LANSING (WWJ/AP) – The Michigan House has passed a bill eliminating the practice of putting price tags on every item. The measure passed Wednesday on a 69-41 vote.
As it stands now, nearly every item in a store is required to have a sticker price on it. The bill scraps the original law, but still requires retailers to post the item’s price where it can be clearly seen nearby.
“It does eliminate the item pricing requirement, that’s older than I am, but it still maintains the consumer protections that shoppers have come to know in Michigan, and that they deserve,” the bill’s sponsor, Representative Lisa Posthumus Lyons, R-Alto, said.
Republican Governor Rick Snyder called for the change in his Jan. 19 State of the State address, saying the 1978 item pricing law is outdated.
Retail trade groups support the change, saying the current law results in higher prices.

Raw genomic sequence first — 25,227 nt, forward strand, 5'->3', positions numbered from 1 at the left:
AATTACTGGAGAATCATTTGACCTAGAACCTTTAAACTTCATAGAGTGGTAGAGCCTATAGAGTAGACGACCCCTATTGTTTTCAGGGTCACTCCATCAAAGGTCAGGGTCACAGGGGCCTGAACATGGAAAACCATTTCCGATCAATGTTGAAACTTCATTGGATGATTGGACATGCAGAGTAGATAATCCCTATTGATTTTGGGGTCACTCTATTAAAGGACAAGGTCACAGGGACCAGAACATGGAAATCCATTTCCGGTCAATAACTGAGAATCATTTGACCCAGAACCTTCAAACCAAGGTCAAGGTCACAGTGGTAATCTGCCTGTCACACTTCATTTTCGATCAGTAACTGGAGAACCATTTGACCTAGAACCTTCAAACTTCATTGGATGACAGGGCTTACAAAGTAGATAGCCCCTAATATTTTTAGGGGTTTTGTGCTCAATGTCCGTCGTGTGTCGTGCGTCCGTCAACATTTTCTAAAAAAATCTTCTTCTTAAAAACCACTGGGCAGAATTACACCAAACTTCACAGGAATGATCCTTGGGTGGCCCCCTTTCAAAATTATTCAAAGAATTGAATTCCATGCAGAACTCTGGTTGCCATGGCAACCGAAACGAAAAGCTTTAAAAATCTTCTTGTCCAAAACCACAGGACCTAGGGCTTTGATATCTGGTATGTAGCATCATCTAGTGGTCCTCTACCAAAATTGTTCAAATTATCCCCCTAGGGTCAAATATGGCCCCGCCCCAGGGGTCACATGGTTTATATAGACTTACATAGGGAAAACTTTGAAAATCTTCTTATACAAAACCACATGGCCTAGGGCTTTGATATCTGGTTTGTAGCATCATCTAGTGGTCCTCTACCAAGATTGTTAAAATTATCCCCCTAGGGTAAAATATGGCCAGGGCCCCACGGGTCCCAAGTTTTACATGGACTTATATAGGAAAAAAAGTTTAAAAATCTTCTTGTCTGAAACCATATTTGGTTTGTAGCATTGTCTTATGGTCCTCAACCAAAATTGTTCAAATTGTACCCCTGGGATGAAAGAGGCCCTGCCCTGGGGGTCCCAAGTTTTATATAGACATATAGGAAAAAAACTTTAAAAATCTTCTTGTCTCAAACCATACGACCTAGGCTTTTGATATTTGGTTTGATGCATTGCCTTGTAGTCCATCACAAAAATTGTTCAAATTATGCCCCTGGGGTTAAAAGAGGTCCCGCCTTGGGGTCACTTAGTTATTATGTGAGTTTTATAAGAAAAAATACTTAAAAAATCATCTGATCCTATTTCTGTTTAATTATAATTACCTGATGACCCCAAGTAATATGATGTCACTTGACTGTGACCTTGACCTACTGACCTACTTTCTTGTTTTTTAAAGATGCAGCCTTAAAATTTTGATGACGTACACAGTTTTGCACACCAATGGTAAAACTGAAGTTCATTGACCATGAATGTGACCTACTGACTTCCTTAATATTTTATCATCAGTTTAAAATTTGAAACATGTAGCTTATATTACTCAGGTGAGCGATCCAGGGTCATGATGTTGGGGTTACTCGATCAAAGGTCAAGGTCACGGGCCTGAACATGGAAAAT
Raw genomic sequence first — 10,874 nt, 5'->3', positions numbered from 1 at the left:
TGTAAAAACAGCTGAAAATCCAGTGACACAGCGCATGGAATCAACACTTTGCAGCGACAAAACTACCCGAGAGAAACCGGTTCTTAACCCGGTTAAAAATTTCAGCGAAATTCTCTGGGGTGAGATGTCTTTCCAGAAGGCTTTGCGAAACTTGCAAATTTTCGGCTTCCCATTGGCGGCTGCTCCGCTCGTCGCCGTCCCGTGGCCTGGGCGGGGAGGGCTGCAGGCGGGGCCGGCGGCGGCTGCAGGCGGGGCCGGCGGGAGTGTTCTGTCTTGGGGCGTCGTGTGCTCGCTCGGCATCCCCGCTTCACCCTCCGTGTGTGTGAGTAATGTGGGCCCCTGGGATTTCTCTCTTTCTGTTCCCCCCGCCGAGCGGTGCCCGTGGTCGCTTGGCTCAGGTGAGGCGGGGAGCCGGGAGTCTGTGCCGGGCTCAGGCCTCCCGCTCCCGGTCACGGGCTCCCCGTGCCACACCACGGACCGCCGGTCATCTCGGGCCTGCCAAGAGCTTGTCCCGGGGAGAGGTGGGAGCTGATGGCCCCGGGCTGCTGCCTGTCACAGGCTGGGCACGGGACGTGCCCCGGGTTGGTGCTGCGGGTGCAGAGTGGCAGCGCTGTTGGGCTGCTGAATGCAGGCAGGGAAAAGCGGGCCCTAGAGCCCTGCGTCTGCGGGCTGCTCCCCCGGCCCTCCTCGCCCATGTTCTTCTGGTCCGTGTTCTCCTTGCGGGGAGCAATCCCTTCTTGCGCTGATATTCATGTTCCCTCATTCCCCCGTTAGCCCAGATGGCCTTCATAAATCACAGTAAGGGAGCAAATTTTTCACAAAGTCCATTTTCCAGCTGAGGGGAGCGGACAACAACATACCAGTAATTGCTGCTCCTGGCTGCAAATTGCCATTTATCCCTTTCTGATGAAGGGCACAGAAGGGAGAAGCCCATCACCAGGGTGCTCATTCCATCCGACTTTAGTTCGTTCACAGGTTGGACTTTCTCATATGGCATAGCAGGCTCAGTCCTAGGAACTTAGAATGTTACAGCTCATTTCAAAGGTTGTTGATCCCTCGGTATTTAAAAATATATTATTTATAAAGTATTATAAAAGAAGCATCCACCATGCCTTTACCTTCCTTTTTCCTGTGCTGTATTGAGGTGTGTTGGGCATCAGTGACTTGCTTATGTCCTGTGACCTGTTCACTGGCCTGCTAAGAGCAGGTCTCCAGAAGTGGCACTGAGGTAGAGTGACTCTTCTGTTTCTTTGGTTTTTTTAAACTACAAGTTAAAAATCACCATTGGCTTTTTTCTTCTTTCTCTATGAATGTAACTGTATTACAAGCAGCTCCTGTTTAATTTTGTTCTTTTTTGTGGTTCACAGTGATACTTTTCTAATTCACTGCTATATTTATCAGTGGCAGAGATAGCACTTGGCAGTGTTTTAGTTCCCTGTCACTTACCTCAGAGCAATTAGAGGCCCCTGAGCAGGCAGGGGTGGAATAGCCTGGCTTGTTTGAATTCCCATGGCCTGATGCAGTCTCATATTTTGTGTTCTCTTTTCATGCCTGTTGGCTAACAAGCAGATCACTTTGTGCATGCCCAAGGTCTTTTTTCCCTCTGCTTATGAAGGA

However, the United Food and Commercial Workers union wants to keep the law. It says jobs would be lost in grocery stores if it’s repealed.
Some Democrats also oppose repeal, saying it would do away with consumer protections. And some, including State Senator Harvey Santana, say Gov. Snyder’s claim that the move will save the state money is incorrect.
“It begs the question why the Governor is citing numbers from a report where the premise is just wrong,” Santana said.
The legislation is House Bill 4158. The bill now goes to the Senate.
The Associated Press contributed to this report.